We kept the tradition alive with a jumping picture, although I don’t think the men appreciated our foolery around their landmark.

We passed what we believe is to be the tomb of the Unknown Soldier or a war memorial (the map said it was something something swiggle).

Walking in the hot Egyptian sun was not a preferred method of transportation, but we weren’t willing to be that adventurous with the alternatives. The guide book mentioned the “shared taxis” that made the rounds in the streets. They looked more like gutted minivans with a large sliding cargo door. They would slowly pull up to the curb and people would hop on and off (note they didn’t stop at all, the switches happened on the fly). The cargo door wouldn’t even shut and they would just drive around with it wide open.

The library was around 3 miles walk from the fort. Of course it was super sunny and hot (early September hello!). Unfortunately it was also Ramadan so all of the eateries and shops were closed. We were miserable with parched throats and finally a shop keeper took pity on us and sold us some fizzy bubbly (soda with real sugar). Again we offended the locals by openly gulping down our drinks and complaining about not being able to get a sandwich.

The library was worth the walk though. Outside in the plaza were markings that would act as a big sundial if you stood in the right spot.

The moat wall was covered in writing from every known written language. The building architecture itself was a myriad of pyramids (representing ancient times) and light. The guards were nice and let us in to marvel at it.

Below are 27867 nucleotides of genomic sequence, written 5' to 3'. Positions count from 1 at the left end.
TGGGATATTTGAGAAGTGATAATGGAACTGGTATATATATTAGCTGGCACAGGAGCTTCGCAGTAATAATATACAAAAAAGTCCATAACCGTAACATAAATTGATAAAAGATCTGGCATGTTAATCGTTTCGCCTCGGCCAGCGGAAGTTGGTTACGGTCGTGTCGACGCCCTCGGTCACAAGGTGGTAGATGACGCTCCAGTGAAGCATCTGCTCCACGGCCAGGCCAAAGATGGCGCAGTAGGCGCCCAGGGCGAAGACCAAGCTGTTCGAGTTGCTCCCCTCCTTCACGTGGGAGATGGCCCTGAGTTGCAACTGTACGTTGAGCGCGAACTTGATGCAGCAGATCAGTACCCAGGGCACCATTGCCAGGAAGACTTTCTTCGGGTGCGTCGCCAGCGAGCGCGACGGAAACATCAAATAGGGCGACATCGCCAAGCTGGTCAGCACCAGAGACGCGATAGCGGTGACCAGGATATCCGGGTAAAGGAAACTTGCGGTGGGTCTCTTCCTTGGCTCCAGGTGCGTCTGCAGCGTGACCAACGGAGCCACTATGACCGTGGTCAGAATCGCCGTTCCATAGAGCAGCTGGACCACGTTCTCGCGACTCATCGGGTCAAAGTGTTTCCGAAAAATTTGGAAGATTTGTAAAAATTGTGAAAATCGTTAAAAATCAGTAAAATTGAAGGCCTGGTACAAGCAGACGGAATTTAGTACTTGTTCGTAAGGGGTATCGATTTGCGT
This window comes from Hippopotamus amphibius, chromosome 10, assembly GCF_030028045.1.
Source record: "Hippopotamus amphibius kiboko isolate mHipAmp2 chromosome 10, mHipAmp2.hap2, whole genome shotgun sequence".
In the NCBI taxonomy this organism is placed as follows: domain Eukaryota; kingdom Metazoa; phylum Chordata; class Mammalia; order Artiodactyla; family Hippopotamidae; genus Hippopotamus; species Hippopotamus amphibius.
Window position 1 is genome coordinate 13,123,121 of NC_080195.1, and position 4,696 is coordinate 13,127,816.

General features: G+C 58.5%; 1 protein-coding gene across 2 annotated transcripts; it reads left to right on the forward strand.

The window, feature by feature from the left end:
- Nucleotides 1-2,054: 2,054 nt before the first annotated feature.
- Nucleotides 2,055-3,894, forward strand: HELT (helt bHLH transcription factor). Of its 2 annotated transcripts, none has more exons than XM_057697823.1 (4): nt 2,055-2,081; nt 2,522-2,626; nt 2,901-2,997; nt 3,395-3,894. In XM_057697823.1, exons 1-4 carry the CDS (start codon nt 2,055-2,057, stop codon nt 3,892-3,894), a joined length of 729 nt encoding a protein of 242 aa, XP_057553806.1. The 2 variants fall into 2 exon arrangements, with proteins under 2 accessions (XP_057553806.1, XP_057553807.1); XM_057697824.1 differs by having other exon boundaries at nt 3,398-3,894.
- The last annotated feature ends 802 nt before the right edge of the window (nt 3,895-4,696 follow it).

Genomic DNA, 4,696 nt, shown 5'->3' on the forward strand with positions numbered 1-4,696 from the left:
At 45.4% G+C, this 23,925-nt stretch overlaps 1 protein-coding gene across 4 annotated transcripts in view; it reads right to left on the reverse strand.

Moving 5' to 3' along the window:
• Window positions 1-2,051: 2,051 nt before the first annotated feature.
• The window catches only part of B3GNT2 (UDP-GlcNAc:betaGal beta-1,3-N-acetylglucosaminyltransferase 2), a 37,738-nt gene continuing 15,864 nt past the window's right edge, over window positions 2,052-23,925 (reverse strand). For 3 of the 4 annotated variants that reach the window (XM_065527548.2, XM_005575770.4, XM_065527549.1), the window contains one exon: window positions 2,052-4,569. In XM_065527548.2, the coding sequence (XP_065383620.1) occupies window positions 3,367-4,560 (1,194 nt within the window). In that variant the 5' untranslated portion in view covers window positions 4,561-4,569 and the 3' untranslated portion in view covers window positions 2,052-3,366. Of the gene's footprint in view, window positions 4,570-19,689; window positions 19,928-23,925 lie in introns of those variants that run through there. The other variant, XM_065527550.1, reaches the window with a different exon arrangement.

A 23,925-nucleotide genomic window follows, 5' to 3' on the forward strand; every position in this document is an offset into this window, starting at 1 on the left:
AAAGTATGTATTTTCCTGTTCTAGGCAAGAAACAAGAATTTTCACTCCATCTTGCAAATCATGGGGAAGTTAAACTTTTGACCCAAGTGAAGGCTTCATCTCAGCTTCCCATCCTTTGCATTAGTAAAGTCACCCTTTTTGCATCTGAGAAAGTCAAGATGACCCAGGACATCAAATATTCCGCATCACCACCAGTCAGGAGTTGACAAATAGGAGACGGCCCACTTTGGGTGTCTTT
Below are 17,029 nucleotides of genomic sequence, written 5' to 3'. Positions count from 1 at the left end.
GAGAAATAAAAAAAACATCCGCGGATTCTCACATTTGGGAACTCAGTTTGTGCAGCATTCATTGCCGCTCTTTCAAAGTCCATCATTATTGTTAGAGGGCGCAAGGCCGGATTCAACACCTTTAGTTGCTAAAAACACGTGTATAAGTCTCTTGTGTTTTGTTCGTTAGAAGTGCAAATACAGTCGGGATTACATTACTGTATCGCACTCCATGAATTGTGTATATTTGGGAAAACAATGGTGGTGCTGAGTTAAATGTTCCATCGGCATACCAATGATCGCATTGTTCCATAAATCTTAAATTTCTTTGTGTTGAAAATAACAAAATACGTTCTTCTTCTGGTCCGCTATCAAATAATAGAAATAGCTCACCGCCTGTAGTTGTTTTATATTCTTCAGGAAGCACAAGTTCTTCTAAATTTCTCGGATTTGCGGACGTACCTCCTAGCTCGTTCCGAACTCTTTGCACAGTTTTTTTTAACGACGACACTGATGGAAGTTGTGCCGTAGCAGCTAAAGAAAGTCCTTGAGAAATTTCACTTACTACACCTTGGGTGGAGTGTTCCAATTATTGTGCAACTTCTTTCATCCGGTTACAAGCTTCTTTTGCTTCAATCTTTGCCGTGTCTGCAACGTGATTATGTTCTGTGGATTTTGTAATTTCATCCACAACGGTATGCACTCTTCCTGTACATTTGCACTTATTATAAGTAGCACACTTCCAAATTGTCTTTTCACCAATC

We cut through the city center on our way back. I had a fleeting hope of shopping for some exotic souvenirs, but we couldn’t get past the awkward foreigner vibe.

We did walk right into the market full of spices, vegetables, and live animals for the slaughter. Yes, live goats, sheep, and chickens with freshly butchered carcasses strung up. It was crowded and we basically pushed our way through which was tricky since the street was full of potholes full of dirty water. Yeah the dirty water was not pleasant. The revolting thing was when merchants would scoop up the pothole water and pour it back down over the fish and clams.

Dana would giggle at every donkey cart that we passed in the street.

Upon returning to the boat, I thought we had a pretty authentic adventurous day. Well some other tourists had a wilder ride than us. We learned of the city tour scam from a middle aged couple. Apparently one of the taxi drivers that harassed everyone at the port offered the couple a two hour tour of the city for $50. Seemed like a good deal right. Well after the two hours the cabbie drove them to a remote shady area of town and demanded several hundred dollars or else he would leave them right there. The couple didn’t tell me how much they ended up paying but the tour was unanimously declared a bad idea. This would be the first of several scams we learned about in Egypt. More to come in the next post…